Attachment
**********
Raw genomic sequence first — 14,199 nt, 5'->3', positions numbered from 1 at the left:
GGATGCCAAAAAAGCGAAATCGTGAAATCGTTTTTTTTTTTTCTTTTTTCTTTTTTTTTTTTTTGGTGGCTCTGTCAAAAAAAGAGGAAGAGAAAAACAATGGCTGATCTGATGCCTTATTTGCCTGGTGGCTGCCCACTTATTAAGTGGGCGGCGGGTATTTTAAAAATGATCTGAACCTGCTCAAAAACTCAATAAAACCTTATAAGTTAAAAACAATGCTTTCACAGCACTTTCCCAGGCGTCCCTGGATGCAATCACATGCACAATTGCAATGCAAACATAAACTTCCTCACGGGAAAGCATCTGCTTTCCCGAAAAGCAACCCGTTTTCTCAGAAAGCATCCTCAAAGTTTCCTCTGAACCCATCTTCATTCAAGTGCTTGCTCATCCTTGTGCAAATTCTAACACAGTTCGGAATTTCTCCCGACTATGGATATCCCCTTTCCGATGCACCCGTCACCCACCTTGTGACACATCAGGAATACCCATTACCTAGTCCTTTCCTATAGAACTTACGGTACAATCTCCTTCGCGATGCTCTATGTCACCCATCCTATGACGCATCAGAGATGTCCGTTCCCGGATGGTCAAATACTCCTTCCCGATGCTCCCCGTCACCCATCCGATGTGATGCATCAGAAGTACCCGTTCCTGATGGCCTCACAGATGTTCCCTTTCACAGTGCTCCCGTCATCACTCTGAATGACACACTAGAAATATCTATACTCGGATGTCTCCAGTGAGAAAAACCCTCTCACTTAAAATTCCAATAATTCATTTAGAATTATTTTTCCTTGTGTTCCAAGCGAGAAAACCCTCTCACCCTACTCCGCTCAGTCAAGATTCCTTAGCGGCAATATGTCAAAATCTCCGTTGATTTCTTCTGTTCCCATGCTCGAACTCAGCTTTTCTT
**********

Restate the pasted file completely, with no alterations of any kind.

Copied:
Raw genomic sequence first — 14,199 nt, 5'->3', positions numbered from 1 at the left:
GGATGCCAAAAAAGCGAAATCGTGAAATCGTTTTTTTTTTTTCTTTTTTCTTTTTTTTTTTTTTGGTGGCTCTGTCAAAAAAAGAGGAAGAGAAAAACAATGGCTGATCTGATGCCTTATTTGCCTGGTGGCTGCCCACTTATTAAGTGGGCGGCGGGTATTTTAAAAATGATCTGAACCTGCTCAAAAACTCAATAAAACCTTATAAGTTAAAAACAATGCTTTCACAGCACTTTCCCAGGCGTCCCTGGATGCAATCACATGCACAATTGCAATGCAAACATAAACTTCCTCACGGGAAAGCATCTGCTTTCCCGAAAAGCAACCCGTTTTCTCAGAAAGCATCCTCAAAGTTTCCTCTGAACCCATCTTCATTCAAGTGCTTGCTCATCCTTGTGCAAATTCTAACACAGTTCGGAATTTCTCCCGACTATGGATATCCCCTTTCCGATGCACCCGTCACCCACCTTGTGACACATCAGGAATACCCATTACCTAGTCCTTTCCTATAGAACTTACGGTACAATCTCCTTCGCGATGCTCTATGTCACCCATCCTATGACGCATCAGAGATGTCCGTTCCCGGATGGTCAAATACTCCTTCCCGATGCTCCCCGTCACCCATCCGATGTGATGCATCAGAAGTACCCGTTCCTGATGGCCTCACAGATGTTCCCTTTCACAGTGCTCCCGTCATCACTCTGAATGACACACTAGAAATATCTATACTCGGATGTCTCCAGTGAGAAAAACCCTCTCACTTAAAATTCCAATAATTCATTTAGAATTATTTTTCCTTGTGTTCCAAGCGAGAAAACCCTCTCACCCTACTCCGCTCAGTCAAGATTCCTTAGCGGCAATATGTCAAAATCTCCGTTGATTTCTTCTGTTCCCATGCTCGAACTCAGCTTTTCTT